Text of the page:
History


The oldest information on the Kurzeme Kukši Manor dates back to October 12, 1530, when the Master of the Livonia Order Walter von Plettenberg gave the land of the Kandava parish, which was owned by brothers Jēkabs–Pēteris and Klāvs Kuksis, to Bernd Thidwit (Tiedewitz) as a fiefdom. Thus began the richly eventful history of the manor, similar to other Baltic manors.

In 1695, Wilhelm von Tiedewitz sold the manor to the Chancellor of Kurzeme Friedrich von Brackel. In 1746, the manor was owned by Otto von Heyking, whose son sold it to Phillip von Gohr. Later the manor was owned by Paul Reinhold von Rennenkampf, pastor Bilterling, and Christoph Stender, and in 1822 by Johan Christoph Ernst von Boetticher, whose descendents managed the manor until the rural reform in Latvia.

In 1856, the manor was largely reconstructed when Thekla von Boetticher ordered the manor to be renovated and modernized. As a result of the reconstruction and right up to present times, modern wallpaper covered valuable wall paintings done from 1780—1800.

The mother of Baltic German writer Werner von Bergengruen, Helene Anna Mathilde von Boetticher, who married Paul Emil von Bergengruen, M.D. in 1889 in Riga, was born at Kukši Manor. Werner von Bergengruen lived in Baden–Baden until his death in 1964. Dr. Luise Hackelsberger, one of three children from that marriage, often visits the Baltics. She is interested in and supports the restoration process of Kukši Manor. We were very glad to receive 12 damask napkins (1896) from her, which had been a part of her dowry. They have now returned home. One of the rooms in the manor will be named the Bergengruen room.

The impressive building gives a solid and secure impression due to the more than one-meter-thick walls of the cellar. The manor house was built on the banks of a river. Later on, a dam was built on the river to provide a sufficient water supply for the mill. The manor house is still majestically mirrored in the waters of the river. The body of the building, with two additional wings, is a typical country house. Two floors of the building can be seen from outside, but from the inner courtyard, oddly, only one floor can be seen, lending a unique character to the building that is not found anywhere else.

After World War II, the collective farm management moved into the manor. This was followed by restitution to the Latvian owner. The building was left vacant, and as a result its condition deteriorated.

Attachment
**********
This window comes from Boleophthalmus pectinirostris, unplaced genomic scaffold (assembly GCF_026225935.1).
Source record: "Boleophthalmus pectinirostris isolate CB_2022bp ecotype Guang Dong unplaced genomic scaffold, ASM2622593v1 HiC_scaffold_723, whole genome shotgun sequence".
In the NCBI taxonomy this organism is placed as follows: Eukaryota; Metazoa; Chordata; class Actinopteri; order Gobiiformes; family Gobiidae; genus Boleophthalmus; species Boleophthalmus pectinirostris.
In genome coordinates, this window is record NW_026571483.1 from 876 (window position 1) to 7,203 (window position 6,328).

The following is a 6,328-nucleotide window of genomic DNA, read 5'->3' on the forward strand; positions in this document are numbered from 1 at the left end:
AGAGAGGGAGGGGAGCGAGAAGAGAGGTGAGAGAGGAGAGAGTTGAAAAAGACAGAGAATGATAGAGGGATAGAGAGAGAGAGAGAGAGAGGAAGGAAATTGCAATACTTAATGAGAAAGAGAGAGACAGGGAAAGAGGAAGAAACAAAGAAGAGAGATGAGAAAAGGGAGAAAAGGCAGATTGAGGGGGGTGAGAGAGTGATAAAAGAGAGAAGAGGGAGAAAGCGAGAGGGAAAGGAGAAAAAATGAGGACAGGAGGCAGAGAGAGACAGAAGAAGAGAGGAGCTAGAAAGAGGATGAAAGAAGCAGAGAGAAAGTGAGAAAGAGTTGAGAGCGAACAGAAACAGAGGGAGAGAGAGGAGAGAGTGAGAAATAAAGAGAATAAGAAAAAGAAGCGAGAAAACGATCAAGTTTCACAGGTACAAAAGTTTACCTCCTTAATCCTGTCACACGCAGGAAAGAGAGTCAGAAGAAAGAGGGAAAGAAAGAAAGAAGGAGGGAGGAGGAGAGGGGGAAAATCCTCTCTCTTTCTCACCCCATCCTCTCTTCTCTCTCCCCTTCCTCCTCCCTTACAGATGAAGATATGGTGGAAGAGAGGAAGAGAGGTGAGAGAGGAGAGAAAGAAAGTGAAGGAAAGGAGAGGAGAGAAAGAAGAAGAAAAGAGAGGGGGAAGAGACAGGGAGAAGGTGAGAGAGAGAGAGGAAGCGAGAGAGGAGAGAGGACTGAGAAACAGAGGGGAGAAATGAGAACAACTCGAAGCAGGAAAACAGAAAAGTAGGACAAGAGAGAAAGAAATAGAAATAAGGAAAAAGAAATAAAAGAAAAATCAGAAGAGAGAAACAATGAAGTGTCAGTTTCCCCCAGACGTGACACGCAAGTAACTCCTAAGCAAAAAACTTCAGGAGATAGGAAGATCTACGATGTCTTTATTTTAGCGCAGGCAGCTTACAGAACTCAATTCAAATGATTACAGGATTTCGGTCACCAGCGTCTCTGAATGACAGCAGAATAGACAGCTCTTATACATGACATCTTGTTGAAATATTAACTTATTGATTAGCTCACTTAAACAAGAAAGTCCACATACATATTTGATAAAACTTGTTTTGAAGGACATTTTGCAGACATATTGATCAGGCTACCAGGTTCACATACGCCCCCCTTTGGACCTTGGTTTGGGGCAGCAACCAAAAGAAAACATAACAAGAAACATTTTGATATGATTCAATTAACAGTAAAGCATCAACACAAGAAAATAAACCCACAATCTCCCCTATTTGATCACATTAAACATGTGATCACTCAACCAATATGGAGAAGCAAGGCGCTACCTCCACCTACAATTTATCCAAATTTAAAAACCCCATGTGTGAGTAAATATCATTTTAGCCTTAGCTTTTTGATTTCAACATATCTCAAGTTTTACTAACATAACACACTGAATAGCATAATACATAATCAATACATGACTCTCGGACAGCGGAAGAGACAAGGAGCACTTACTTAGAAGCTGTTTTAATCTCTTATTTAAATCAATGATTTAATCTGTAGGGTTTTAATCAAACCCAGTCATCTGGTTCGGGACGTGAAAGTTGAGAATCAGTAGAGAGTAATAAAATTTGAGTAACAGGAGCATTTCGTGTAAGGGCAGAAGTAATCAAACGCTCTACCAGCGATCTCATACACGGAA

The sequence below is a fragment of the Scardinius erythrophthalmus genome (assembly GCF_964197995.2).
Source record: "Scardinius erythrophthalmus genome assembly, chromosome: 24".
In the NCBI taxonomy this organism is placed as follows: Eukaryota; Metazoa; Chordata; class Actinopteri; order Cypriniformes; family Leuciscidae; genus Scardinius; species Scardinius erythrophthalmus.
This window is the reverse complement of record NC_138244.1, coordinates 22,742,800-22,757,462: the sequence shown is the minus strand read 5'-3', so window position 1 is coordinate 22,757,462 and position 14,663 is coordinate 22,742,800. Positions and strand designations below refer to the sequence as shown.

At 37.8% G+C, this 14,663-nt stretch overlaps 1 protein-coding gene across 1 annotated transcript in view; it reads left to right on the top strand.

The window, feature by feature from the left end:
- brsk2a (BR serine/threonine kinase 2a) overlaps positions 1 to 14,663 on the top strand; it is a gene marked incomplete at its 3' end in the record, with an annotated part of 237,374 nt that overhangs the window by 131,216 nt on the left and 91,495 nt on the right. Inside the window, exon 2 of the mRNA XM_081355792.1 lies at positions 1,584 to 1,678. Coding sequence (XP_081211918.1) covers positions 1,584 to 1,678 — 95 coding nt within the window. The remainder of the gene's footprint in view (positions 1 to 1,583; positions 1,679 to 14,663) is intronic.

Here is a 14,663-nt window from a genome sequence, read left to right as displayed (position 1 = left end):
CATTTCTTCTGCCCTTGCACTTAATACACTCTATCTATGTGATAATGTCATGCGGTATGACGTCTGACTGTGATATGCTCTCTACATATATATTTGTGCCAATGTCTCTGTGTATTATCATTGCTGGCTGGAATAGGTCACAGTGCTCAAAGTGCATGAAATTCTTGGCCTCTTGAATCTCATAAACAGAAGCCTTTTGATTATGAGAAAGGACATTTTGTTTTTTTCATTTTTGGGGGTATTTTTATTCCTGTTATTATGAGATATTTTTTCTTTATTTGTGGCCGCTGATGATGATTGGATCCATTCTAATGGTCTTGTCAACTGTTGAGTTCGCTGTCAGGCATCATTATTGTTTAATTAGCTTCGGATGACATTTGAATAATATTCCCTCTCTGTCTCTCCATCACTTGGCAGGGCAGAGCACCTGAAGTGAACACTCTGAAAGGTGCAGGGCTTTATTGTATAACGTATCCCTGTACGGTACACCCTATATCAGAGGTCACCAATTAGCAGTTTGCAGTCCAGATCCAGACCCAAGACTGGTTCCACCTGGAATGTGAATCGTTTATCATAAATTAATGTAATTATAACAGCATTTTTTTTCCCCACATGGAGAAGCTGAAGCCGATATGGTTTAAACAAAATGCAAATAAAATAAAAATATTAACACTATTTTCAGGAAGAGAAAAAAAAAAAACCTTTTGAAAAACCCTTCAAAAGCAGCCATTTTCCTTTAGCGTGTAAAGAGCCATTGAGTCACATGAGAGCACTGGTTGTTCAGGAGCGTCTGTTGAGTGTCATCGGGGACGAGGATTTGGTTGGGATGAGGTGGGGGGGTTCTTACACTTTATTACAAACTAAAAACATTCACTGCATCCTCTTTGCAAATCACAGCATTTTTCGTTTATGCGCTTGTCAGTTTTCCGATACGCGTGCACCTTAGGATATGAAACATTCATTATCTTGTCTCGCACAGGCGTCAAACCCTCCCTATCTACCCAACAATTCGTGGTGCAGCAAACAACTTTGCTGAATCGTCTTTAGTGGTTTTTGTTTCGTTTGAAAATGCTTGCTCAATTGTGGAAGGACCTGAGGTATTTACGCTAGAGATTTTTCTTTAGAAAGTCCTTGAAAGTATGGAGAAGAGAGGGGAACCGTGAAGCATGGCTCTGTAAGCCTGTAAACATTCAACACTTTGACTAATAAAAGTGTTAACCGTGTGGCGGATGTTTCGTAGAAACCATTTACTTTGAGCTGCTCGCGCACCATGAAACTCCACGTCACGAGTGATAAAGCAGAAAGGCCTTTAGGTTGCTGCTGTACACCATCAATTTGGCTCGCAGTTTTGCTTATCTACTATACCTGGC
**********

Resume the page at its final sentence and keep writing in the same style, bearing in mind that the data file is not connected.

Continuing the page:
In 2000, the property was purchased by an hotelier from Riga, who gradually started to renew the building. The manor has been declared a national cultural monument. Four rooms are of special significance because their walls and ceilings were completely covered in paintings. It took four years to clean and preserve and then restore the paintings. All this was carefully supervised by the monument protection inspectorate, and we enjoyed successful and constructive co-operation.

The restorers made every effort to preserve the original details, from the ovens, the parquet, the oldest doors, and staircases, to the oldest floorboards and brick floors in the kitchen. New windows had to be installed. For each window, more than 70 elements — from nails to fittings — were made by hand to correspond to the original. The roof was put on using the old tiles. The rooms on the ground floor were preserved to look practically like their originals and their original use was renewed. This was possible with the help of the inventory list in the Last Will and Testament made by Christoph Ernst Boetticher in 1855. The list provides an interesting look at the furnishings of rooms at the time. Professor Lancmanis and professor Stūrītis were involved in the project and supported it with valuable advice. At present, the restoration is almost complete. The building has recovered its previous splendor, renovated as a cultural monument of this kind deserves, and performs its new functions as one of the style-conscious country hotels in the Baltics. The building is outfitted with such care that there is no trace that is was abandoned or that time had passed it by.

Daniel Jahn

Tukuma district, Jaunsātu parish, Kukšas, "Kukšu muiža", LV-3128
Mob.: +371 29205188, Ph.: +371 63181545, Fax: +371 63182343
e-mail: info@kuksumuiza.lv, Skype name: kuksu.muiza